Single-amp, bi-amp, or tri-amp. These terms refer to how the input signal is divided to power the drivers. Single-amp monitors divide the output power of one amplifier using a crossover network which then sends the right frequencies to each monitor. In bi-amp monitors, there are two separate amplifiers- one to power high frequencies and the other for low frequencies. A tri-amp configuration divides the signal three ways into 3 amplifiers to drive high, mid, and low frequencies. Bi-amp and tri-amp configurations usually have a more accurate frequency response and produce better sound quality.
Cabinets. The design of the cabinets has a direct effect on sound quality. To prevent the cabinet from altering the sound, it should be made of a stiff, sturdy material like metal or a dense plastic.
All of these factors don’t mean you have to spend all your $, you can get great sound quality out of monitors at all the price ranges. If you’re producing out are producing out of your bedroom like 90% of the other producers out there, it’s probably not the not the hugest of spaces. The best thing about this is that the perfect monitors will be smaller and smaller = cheaper.
With this in mind, I’ve gone with all 6-inch active models. You’ll save on bucks and space without the need of an amp and the 6-inch woofers give enough punch and power to make spending a little more than you would on the 5-inch models a completely worthwhile use of your $$$.
To be honest this list is well-rounded and containing monitors that are well engineered and completely capable. They are all solid in their own right and all have a sound to them.
The hunt for your perfect audio companion is the same deal as with your headphones, a completely personal (and fun) choice. At the end of the day its up too you, your ears and your wallet!
The Pioneer s-DJ60x’s – These are the sweet spot in the Pioneer SDJ range. Not too loud, but still sounding good. The SDJ60X’s offer a very good balance of features and quality for the price. They are aimed at DJ’s and have a very well controlled sound with some nice bass, the 6-inch cones are considerably better than the 5’s with great separation between bass, mid, and treble… All standing on their own. Your frequency response range comes in at 45Hz~20kHz.
The Krk Rokit 6 G3’s… Every blog out there mentions the KrK’s, most focus on the 5’s. We all think that the 6’s are a considerable jump on bass and quality here in the office. If you have purchased a set of Krk headphones, this is probably the direction best suited to you. You can find Krk’s very easily second hand, a lot of producers start with them and then upgrade. I personally feel as though they have hyped the bass, this doesn’t mean they sound bad in any way though. It’s simply a factor that you will get used to when you are mixing! The speakers come mats on the bottom, which helps with reflections in your production space, the cabinet is a well-tested shape, and they are iconic in the production scene. Especially when it comes to bass and hip hop! You’ll get a frequency response range of 38Hz-35khz.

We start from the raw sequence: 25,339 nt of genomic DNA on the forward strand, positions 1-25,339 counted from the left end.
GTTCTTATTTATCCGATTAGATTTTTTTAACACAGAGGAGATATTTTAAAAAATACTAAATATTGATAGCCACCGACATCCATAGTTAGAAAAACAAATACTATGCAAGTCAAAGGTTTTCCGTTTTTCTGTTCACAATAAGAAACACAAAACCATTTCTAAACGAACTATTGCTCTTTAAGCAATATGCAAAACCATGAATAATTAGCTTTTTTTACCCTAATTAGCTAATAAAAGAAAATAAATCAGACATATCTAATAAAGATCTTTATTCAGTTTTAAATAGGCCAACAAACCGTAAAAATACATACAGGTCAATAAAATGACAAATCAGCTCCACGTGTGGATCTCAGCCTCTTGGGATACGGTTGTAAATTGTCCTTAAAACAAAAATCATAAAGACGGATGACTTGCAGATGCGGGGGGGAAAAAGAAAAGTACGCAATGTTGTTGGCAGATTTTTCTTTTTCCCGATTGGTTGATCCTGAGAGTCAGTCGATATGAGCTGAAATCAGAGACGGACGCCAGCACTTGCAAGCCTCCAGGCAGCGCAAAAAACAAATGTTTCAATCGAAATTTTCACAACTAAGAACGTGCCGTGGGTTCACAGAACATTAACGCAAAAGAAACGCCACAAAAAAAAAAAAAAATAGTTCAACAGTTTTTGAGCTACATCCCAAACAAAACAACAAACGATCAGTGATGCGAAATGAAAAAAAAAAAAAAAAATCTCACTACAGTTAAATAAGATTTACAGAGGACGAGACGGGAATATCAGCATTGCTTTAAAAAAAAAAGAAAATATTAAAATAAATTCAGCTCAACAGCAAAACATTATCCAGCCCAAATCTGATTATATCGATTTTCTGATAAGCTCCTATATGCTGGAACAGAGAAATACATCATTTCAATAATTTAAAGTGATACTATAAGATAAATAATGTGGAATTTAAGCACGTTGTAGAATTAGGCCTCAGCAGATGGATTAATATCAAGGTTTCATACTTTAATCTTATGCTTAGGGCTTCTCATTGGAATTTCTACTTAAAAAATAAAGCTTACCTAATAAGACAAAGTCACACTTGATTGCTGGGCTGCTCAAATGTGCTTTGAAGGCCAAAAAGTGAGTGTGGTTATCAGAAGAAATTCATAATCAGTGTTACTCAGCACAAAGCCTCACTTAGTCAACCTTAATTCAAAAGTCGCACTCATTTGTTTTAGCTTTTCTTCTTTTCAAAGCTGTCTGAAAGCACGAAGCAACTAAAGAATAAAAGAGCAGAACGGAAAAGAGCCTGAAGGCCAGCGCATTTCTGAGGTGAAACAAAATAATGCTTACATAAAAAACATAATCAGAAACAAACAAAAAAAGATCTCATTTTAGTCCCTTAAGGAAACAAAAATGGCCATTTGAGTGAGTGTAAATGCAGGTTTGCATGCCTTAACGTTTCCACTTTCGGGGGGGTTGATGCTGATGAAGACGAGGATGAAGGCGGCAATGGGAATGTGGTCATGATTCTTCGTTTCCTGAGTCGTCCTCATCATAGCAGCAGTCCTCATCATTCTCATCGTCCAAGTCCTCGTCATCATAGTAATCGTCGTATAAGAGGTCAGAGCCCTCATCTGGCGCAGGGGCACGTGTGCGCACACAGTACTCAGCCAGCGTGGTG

The Samson ResolvSE6 is a good contender with no exaggeration in any frequencies and a nice deep sound even at low volumes. Allowing you to mix in environments that require some discreetness. Comparatively to the Rokit’s may people feel as though everything just tightens up and clears up when switching to these, you can hear what I am speaking about with the “hyped bass” when you compare the 2 styles of monitors. The ResolvSE6’s provide affordable accurate monitoring. Your frequency range comes in at 40Hz – 27kHz +/-3dB.
At the time of writing this, we still have some of the Mackie MR624’s kicking around. Mackie has redesigned them and the MK2 is amazing and also considerably more expensive. The MR624’s are a great monitor and are coming in at a much more affordable price point, there are secondhand options as well out there, they make some of the best affordable speakers you can get for a budget-conscious home studio build. Great stereo imaging and warm bass response, in a very slick cabinet. You’ll get a frequency response range of 45Hz-20kHz (-3dB).
You have your classic JBL LSR306P MKIII’s. They have a unique & revolutionary JBL Image Control Waveguide, keeping your highs super controlled. They are have been around for a very long time, are a classic, and have an extremely clean response. Your frequency response is 47Hz-20kHz (±3dB), 39Hz-24kHz (-10dB). They are a quality contender…
Then we’ve got the custom-built underdog, the Fusion Series powered monitors from AVE. These monitors are comparable to the Pioneer’s and have a very clean and flat response, in the most affordable package of all the monitors that I have mentioned. The woofers are made from a glass aramid composite with custom 6.5-inch drivers. They have a frequency response range of 50Hz – 20kHz and if you have the room for it the 8-inch version packs even more of a punch. If you are on a budget, these monitors will do everything you need and more for the next foreseeable stages of your production growth.
I guess the point that I am getting across today is that all of these monitors are quality, all have a different flavour and they will all need to be learned as you go on in production journey. You should go into a store and A/B all of your choices with your mixes and music you listen too, your ears (and budget) will choose for you.
Here is a great video that I’ve found on where to place your monitors so you can get the most of them.
Have fun guys!